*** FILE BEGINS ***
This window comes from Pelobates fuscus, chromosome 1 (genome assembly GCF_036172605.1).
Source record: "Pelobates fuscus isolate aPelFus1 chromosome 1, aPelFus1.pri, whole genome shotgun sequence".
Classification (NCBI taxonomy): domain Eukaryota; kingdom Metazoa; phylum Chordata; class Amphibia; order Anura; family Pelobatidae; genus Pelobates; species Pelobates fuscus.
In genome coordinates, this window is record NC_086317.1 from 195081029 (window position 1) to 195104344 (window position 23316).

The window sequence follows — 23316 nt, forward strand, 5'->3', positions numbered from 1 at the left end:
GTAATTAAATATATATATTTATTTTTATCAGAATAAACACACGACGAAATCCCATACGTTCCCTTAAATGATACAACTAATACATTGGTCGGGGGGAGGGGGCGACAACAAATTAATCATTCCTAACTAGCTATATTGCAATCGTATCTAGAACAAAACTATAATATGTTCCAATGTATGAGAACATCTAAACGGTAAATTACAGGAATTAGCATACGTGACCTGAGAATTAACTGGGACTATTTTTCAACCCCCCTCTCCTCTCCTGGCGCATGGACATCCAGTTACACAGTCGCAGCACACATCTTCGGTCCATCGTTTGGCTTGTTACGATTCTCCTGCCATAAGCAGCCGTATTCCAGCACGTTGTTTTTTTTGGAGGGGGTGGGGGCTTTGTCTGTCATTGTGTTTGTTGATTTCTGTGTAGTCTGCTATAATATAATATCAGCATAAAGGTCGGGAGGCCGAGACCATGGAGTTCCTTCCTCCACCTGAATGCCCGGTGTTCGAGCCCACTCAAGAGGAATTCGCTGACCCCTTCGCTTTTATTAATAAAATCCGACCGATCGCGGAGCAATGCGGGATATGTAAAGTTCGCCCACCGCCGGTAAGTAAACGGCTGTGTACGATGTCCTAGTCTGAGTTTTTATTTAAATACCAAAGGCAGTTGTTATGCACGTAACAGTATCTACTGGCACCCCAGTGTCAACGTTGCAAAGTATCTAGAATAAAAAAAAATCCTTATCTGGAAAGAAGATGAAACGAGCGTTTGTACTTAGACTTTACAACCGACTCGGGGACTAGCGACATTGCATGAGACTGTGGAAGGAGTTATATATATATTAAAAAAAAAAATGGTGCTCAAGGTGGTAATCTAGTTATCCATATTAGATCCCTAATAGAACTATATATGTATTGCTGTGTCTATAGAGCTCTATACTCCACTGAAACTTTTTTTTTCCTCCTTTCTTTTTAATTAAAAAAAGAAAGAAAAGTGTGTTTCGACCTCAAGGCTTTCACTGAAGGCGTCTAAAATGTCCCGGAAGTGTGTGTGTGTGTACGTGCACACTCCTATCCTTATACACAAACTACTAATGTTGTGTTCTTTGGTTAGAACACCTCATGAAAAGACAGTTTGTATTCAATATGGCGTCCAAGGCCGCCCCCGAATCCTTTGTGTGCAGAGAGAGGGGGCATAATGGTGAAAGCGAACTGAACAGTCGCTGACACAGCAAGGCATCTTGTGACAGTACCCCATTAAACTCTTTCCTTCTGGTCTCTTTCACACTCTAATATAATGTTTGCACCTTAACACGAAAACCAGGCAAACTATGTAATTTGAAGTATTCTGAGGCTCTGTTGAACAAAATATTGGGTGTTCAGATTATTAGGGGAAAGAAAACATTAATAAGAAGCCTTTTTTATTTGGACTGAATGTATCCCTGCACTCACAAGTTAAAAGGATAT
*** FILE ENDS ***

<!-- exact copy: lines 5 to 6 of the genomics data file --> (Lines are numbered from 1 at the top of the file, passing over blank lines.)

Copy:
The window sequence follows — 23316 nt, forward strand, 5'->3', positions numbered from 1 at the left end:
GTAATTAAATATATATATTTATTTTTATCAGAATAAACACACGACGAAATCCCATACGTTCCCTTAAATGATACAACTAATACATTGGTCGGGGGGAGGGGGCGACAACAAATTAATCATTCCTAACTAGCTATATTGCAATCGTATCTAGAACAAAACTATAATATGTTCCAATGTATGAGAACATCTAAACGGTAAATTACAGGAATTAGCATACGTGACCTGAGAATTAACTGGGACTATTTTTCAACCCCCCTCTCCTCTCCTGGCGCATGGACATCCAGTTACACAGTCGCAGCACACATCTTCGGTCCATCGTTTGGCTTGTTACGATTCTCCTGCCATAAGCAGCCGTATTCCAGCACGTTGTTTTTTTTGGAGGGGGTGGGGGCTTTGTCTGTCATTGTGTTTGTTGATTTCTGTGTAGTCTGCTATAATATAATATCAGCATAAAGGTCGGGAGGCCGAGACCATGGAGTTCCTTCCTCCACCTGAATGCCCGGTGTTCGAGCCCACTCAAGAGGAATTCGCTGACCCCTTCGCTTTTATTAATAAAATCCGACCGATCGCGGAGCAATGCGGGATATGTAAAGTTCGCCCACCGCCGGTAAGTAAACGGCTGTGTACGATGTCCTAGTCTGAGTTTTTATTTAAATACCAAAGGCAGTTGTTATGCACGTAACAGTATCTACTGGCACCCCAGTGTCAACGTTGCAAAGTATCTAGAATAAAAAAAAATCCTTATCTGGAAAGAAGATGAAACGAGCGTTTGTACTTAGACTTTACAACCGACTCGGGGACTAGCGACATTGCATGAGACTGTGGAAGGAGTTATATATATATTAAAAAAAAAAATGGTGCTCAAGGTGGTAATCTAGTTATCCATATTAGATCCCTAATAGAACTATATATGTATTGCTGTGTCTATAGAGCTCTATACTCCACTGAAACTTTTTTTTTCCTCCTTTCTTTTTAATTAAAAAAAGAAAGAAAAGTGTGTTTCGACCTCAAGGCTTTCACTGAAGGCGTCTAAAATGTCCCGGAAGTGTGTGTGTGTGTACGTGCACACTCCTATCCTTATACACAAACTACTAATGTTGTGTTCTTTGGTTAGAACACCTCATGAAAAGACAGTTTGTATTCAATATGGCGTCCAAGGCCGCCCCCGAATCCTTTGTGTGCAGAGAGAGGGGGCATAATGGTGAAAGCGAACTGAACAGTCGCTGACACAGCAAGGCATCTTGTGACAGTACCCCATTAAACTCTTTCCTTCTGGTCTCTTTCACACTCTAATATAATGTTTGCACCTTAACACGAAAACCAGGCAAACTATGTAATTTGAAGTATTCTGAGGCTCTGTTGAACAAAATATTGGGTGTTCAGATTATTAGGGGAAAGAAAACATTAATAAGAAGCCTTTTTTATTTGGACTGAATGTATCCCTGCACTCACAAGTTAAAAGGATAT